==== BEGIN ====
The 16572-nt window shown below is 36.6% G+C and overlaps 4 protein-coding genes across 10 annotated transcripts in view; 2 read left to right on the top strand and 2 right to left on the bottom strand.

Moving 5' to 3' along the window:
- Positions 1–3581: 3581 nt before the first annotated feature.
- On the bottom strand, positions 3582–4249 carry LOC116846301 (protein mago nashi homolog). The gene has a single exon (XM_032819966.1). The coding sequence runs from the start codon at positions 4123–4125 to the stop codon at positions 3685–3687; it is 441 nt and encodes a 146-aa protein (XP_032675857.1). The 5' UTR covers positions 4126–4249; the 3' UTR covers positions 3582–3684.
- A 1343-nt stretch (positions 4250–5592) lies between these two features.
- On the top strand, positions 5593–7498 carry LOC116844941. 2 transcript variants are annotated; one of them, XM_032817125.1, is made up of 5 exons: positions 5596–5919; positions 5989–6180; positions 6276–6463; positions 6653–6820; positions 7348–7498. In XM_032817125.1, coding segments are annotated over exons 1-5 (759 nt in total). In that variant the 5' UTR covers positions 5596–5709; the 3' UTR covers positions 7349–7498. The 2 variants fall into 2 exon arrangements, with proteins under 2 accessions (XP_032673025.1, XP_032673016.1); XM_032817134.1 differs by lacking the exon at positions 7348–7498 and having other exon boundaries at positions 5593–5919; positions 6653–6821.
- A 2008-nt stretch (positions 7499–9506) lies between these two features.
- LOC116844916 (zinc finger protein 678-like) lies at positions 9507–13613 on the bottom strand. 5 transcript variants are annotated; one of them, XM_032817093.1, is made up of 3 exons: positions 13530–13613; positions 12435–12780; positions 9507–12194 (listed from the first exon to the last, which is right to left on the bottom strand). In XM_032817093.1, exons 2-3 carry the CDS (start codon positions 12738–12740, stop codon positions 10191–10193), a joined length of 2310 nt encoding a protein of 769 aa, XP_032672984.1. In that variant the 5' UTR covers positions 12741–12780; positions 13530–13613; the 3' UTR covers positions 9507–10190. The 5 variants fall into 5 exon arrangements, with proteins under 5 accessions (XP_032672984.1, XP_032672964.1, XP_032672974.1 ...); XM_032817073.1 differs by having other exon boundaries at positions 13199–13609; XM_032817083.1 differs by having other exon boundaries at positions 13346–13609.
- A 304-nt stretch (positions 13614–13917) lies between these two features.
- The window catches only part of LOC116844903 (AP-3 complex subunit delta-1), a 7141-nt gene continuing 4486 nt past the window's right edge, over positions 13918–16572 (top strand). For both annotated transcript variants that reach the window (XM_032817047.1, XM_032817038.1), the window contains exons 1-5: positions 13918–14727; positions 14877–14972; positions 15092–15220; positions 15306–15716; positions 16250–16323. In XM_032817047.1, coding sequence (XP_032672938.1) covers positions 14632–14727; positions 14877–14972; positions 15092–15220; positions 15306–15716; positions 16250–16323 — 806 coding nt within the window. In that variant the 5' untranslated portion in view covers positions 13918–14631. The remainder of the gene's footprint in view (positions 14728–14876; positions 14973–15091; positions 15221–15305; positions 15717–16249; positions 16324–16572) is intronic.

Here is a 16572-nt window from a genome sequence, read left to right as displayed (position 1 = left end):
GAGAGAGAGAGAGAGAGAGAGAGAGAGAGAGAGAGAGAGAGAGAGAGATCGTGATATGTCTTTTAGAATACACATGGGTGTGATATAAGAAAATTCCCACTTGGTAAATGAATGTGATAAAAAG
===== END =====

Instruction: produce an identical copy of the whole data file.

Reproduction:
The 16572-nt window shown below is 36.6% G+C and overlaps 4 protein-coding genes across 10 annotated transcripts in view; 2 read left to right on the top strand and 2 right to left on the bottom strand.

Moving 5' to 3' along the window:
- Positions 1–3581: 3581 nt before the first annotated feature.
- On the bottom strand, positions 3582–4249 carry LOC116846301 (protein mago nashi homolog). The gene has a single exon (XM_032819966.1). The coding sequence runs from the start codon at positions 4123–4125 to the stop codon at positions 3685–3687; it is 441 nt and encodes a 146-aa protein (XP_032675857.1). The 5' UTR covers positions 4126–4249; the 3' UTR covers positions 3582–3684.
- A 1343-nt stretch (positions 4250–5592) lies between these two features.
- On the top strand, positions 5593–7498 carry LOC116844941. 2 transcript variants are annotated; one of them, XM_032817125.1, is made up of 5 exons: positions 5596–5919; positions 5989–6180; positions 6276–6463; positions 6653–6820; positions 7348–7498. In XM_032817125.1, coding segments are annotated over exons 1-5 (759 nt in total). In that variant the 5' UTR covers positions 5596–5709; the 3' UTR covers positions 7349–7498. The 2 variants fall into 2 exon arrangements, with proteins under 2 accessions (XP_032673025.1, XP_032673016.1); XM_032817134.1 differs by lacking the exon at positions 7348–7498 and having other exon boundaries at positions 5593–5919; positions 6653–6821.
- A 2008-nt stretch (positions 7499–9506) lies between these two features.
- LOC116844916 (zinc finger protein 678-like) lies at positions 9507–13613 on the bottom strand. 5 transcript variants are annotated; one of them, XM_032817093.1, is made up of 3 exons: positions 13530–13613; positions 12435–12780; positions 9507–12194 (listed from the first exon to the last, which is right to left on the bottom strand). In XM_032817093.1, exons 2-3 carry the CDS (start codon positions 12738–12740, stop codon positions 10191–10193), a joined length of 2310 nt encoding a protein of 769 aa, XP_032672984.1. In that variant the 5' UTR covers positions 12741–12780; positions 13530–13613; the 3' UTR covers positions 9507–10190. The 5 variants fall into 5 exon arrangements, with proteins under 5 accessions (XP_032672984.1, XP_032672964.1, XP_032672974.1 ...); XM_032817073.1 differs by having other exon boundaries at positions 13199–13609; XM_032817083.1 differs by having other exon boundaries at positions 13346–13609.
- A 304-nt stretch (positions 13614–13917) lies between these two features.
- The window catches only part of LOC116844903 (AP-3 complex subunit delta-1), a 7141-nt gene continuing 4486 nt past the window's right edge, over positions 13918–16572 (top strand). For both annotated transcript variants that reach the window (XM_032817047.1, XM_032817038.1), the window contains exons 1-5: positions 13918–14727; positions 14877–14972; positions 15092–15220; positions 15306–15716; positions 16250–16323. In XM_032817047.1, coding sequence (XP_032672938.1) covers positions 14632–14727; positions 14877–14972; positions 15092–15220; positions 15306–15716; positions 16250–16323 — 806 coding nt within the window. In that variant the 5' untranslated portion in view covers positions 13918–14631. The remainder of the gene's footprint in view (positions 14728–14876; positions 14973–15091; positions 15221–15305; positions 15717–16249; positions 16324–16572) is intronic.

Here is a 16572-nt window from a genome sequence, read left to right as displayed (position 1 = left end):
GAGAGAGAGAGAGAGAGAGAGAGAGAGAGAGAGAGAGAGAGAGAGAGATCGTGATATGTCTTTTAGAATACACATGGGTGTGATATAAGAAAATTCCCACTTGGTAAATGAATGTGATAAAAAG